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This Jan. 1, 2010, file photo shows former Ohio State head coach Jim Tressel, left, and then MVP Terrelle Pryor celebrating after winning the Rose Bowl NCAA college football game against Oregon in Pasadena, Calif. (AP Photo/Mark J. Terrill,File)

Hello from the modest 5-at-10 compound. We're spending time with the 5-at-10 clan and getting ready for Christmas.

For those new to the show, here's how we roll when the sports editor takes a hiatus. It's a mini-5-at-10, more of a single topic with 5 items, per se. So it goes.

Before we get started, remember we're still looking for your bowl picks. The prizes are going to be pretty sweet - Jefe said when he wins he wants the prize to be a title belt and that every one must refer to him as "Bowl Champion" in conversation for all of 2012 (and we have to admit, that's a pretty sweet prize). The rules can be found midway down in last Friday's mailbag The deadline is 5 p.m. Thursday (we may have said Wednesday, but we originally said Thursday. so it's Thursday), and if you want to see who the 5-at-10 picked, we'll have our Fab 4 (plus-1) bowl picks Thursday. Let's roll.

From the "Mama McNabb stage at the Al Davis studio," here we go:

In business, locations is everything. In fact, the saying goes, it's location, location, location. In the modern age of dealing with the NCAA, the fundamental truth now appears to be timing, timing, timing.

After learning of the NCAA's punishment against THE Ohio State University, it is clear that the the series of events in the last three years has completely reshaped the NCAA's view of punishment. We all know what Ohio State did and didn't do, and how coach Jim Tressel lied about it from the start.

Now we also know that the NCAA is going to hammer coaches more than members schools. Now coaches will be blamed, brandished with the dreaded show cause penalty that is the cheating version of the Scarlet C.

Here are the top 5 talking points from the NCAA's punishment against THE Ohio State and Jim Tressel:

1) Coaches are now in charge of monitoring their programs. And when we say in charge, we mean responsible, as in winning and losing can determine whether you keep your job, but keeping in good standing with the NCAA will determine whether you get another job.

Hey, major college coaches are making major, Major, MAJOR bucks, and with that comes the major responsibility of making sure no one under your watch - players, coaches, even boosters - is breaking major NCAA rules. It goes to whom you recruit - Terrelle Pryor was more than likely going to accept extra benefits whether he was in Columbus, Ohio or Columbus, Ga. - and who you hire as assistants.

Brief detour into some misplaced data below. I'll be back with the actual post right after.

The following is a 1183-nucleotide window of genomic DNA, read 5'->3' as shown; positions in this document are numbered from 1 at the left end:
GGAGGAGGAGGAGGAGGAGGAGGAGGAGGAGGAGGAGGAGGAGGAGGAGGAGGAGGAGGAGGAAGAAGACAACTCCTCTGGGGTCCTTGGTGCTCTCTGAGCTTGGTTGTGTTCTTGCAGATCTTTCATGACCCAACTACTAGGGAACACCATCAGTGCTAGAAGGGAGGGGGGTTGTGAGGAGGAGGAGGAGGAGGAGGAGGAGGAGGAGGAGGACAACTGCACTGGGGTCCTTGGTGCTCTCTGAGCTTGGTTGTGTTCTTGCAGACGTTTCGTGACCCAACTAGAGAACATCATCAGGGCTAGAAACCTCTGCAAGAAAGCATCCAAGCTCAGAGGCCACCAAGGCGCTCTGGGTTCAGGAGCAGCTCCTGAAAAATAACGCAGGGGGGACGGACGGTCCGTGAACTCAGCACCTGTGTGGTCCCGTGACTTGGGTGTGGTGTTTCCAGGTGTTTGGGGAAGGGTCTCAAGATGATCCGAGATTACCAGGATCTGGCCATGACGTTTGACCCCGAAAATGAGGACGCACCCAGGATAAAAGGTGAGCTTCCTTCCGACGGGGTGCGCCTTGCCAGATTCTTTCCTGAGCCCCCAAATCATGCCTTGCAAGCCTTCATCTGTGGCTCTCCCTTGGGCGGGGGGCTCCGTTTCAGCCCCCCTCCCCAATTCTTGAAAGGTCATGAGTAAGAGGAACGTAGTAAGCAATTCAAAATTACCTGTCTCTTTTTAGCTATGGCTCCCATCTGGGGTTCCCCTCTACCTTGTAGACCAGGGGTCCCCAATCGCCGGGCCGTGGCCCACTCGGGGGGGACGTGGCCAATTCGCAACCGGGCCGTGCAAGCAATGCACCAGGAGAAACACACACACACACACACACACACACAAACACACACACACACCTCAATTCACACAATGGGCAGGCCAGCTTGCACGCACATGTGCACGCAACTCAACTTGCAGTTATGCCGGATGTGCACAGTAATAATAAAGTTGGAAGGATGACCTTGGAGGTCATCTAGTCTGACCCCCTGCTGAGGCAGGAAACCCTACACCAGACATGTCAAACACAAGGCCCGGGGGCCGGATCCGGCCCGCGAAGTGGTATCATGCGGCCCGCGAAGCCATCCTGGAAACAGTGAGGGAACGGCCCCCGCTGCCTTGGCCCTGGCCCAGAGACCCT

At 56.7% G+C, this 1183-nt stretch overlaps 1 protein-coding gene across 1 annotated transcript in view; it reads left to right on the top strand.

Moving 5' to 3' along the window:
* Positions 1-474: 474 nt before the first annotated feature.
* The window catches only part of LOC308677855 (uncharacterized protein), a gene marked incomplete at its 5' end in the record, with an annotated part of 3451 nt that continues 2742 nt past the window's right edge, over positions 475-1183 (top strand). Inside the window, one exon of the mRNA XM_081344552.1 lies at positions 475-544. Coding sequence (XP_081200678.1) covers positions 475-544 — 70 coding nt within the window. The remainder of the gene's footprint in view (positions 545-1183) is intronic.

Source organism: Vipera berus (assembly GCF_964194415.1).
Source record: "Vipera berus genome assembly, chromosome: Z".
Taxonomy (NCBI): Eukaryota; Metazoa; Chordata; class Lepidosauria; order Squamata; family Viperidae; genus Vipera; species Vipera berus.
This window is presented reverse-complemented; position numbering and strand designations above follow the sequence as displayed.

Tressel's college coaching career was all-but-ended Tuesday. His five-year show cause penalty means he won't be eligible to coach an NCAA school until he's 64. Tressel's drew the blunt force trauma from the NCAA ruling Tuesday and that's how it should be. We've said from the get go that Tressel's infractions were far more egregious than Bruce Pearl's. Which brings us to...

2) In the grand scheme of things, Bruce Pearl's timing was lousy. What he did was scummy - especially the part about calling the recruit and his family to see if they would lie for him - but his three-year show cause penalty seems harsh by comparison. If Pearl had lied to the NCAA five years ago so the NCAA could have handled it before the Tressel lies surfaced, Pearl would have gotten a milder sentence because it would not have appeared there was a serial lying problem that the NCAA had to address. If it had happened today, Pearl would have gotten a milder sentence because it would have seemed like small potatoes compared to the rest of ailments around college athletics. Timing, timing, timing, which leads us to...

3) How about the dichotomy of timing for the USCs. Southern California got a much harsher sentence than THE Ohio State from the NCAA for one assistant coach knowing/should have known about one player breaking big-time NCAA rules. USC's violations seemed huge when they surfaced several years ago and the NCAA dropped the hammer, as then-head coach Pete Carroll high-tailed it to the NFL. Across the country, South Carolina's major NCAA violations and recent self-imposed penalties seem like speeding tickets compared the background noise in the NCAA offices right now. The NCAA offices leads us to...

4) It appears there will be some serious teeth and bite for coaches that commit NCAA violations. Now, there needs to be a restructured NCAA rule book. First, there has to be a layered system that has more than two levels. That Jim Tressel committed major violations for his acts and UGA coach Mark Richt committed secondary NCAA violations for paying his assistant coaches bonuses and extra benefits out of his own pocket, and those are the only two stops on the NCAA punishment elevator must be addressed. Next on the agenda brings us to...

5) The agenda appears to be full for the NCAA. There's still Miami's mess. There's still the complete and total lack of institutional control at Penn State that must be addressed (and if you think the NCAA doesn't have an issue there, well, sorry - it's no where close to as pressing as the legal matters that must be handled, but the NCAA will need to weigh in at State College, too). There's a load on the NCAA, and where they go from here will be interesting. We now know, though, that the coaches will be held to a much higher standard.

What are your thoughts (and remember our bowl challenge deadline is Thursday)?